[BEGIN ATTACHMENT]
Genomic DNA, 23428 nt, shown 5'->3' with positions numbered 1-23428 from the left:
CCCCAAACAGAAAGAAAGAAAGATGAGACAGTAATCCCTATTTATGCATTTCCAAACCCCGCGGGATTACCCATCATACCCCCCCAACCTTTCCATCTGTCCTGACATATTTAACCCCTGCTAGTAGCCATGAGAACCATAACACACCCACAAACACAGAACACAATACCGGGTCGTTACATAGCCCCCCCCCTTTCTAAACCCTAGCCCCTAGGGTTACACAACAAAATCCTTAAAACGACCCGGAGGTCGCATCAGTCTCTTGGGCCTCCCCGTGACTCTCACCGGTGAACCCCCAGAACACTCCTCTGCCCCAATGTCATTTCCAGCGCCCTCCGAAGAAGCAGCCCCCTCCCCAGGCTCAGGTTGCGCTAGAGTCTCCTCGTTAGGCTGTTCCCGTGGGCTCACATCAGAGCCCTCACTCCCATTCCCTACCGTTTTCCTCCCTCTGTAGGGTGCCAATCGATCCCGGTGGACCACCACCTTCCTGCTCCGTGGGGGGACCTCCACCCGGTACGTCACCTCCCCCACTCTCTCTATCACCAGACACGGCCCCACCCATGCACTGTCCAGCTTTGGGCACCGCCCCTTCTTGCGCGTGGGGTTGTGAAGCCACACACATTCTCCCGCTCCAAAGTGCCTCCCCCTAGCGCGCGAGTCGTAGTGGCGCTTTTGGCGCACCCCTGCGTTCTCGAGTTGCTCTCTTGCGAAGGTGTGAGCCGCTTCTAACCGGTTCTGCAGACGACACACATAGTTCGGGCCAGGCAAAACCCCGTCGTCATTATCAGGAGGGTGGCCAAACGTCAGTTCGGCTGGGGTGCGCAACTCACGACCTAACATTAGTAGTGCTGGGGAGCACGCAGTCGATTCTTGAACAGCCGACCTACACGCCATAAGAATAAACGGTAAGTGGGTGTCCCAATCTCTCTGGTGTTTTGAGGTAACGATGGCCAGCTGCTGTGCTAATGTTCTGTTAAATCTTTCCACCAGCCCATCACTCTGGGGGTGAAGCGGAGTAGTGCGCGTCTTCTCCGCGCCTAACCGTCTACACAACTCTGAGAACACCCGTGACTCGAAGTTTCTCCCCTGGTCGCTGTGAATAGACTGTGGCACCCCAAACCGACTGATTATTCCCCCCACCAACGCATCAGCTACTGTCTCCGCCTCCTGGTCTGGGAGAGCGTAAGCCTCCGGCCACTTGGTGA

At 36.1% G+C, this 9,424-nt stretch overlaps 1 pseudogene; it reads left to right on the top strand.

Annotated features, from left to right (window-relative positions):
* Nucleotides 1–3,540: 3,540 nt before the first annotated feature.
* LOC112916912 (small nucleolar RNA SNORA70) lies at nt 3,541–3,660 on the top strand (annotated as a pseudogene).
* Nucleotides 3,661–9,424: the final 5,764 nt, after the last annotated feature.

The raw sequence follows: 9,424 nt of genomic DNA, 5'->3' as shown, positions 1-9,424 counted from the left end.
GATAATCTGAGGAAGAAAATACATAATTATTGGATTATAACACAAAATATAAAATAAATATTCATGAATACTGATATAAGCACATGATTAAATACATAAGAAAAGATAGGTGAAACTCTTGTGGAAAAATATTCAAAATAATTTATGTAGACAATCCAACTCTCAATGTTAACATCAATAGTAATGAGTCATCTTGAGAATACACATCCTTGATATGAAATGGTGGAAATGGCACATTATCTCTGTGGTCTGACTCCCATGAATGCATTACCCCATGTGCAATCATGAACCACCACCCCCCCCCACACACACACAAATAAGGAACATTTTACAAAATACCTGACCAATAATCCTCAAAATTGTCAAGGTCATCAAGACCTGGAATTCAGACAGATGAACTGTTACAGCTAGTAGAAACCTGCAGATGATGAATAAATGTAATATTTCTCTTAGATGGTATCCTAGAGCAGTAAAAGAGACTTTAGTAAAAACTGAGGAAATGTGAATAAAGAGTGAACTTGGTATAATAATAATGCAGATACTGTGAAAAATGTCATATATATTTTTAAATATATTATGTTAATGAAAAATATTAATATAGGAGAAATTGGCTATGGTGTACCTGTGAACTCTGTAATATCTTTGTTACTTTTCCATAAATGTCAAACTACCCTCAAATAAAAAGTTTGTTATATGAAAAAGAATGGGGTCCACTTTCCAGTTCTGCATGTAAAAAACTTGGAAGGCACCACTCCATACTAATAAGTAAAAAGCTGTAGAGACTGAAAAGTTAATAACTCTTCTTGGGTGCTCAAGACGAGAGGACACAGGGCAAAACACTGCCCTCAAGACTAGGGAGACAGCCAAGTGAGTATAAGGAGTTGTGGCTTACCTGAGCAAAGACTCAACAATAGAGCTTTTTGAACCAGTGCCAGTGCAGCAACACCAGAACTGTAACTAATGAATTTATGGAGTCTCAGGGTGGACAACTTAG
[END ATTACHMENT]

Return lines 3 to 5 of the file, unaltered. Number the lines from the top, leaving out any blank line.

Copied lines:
At 36.1% G+C, this 9,424-nt stretch overlaps 1 pseudogene; it reads left to right on the top strand.

Annotated features, from left to right (window-relative positions):
* Nucleotides 1–3,540: 3,540 nt before the first annotated feature.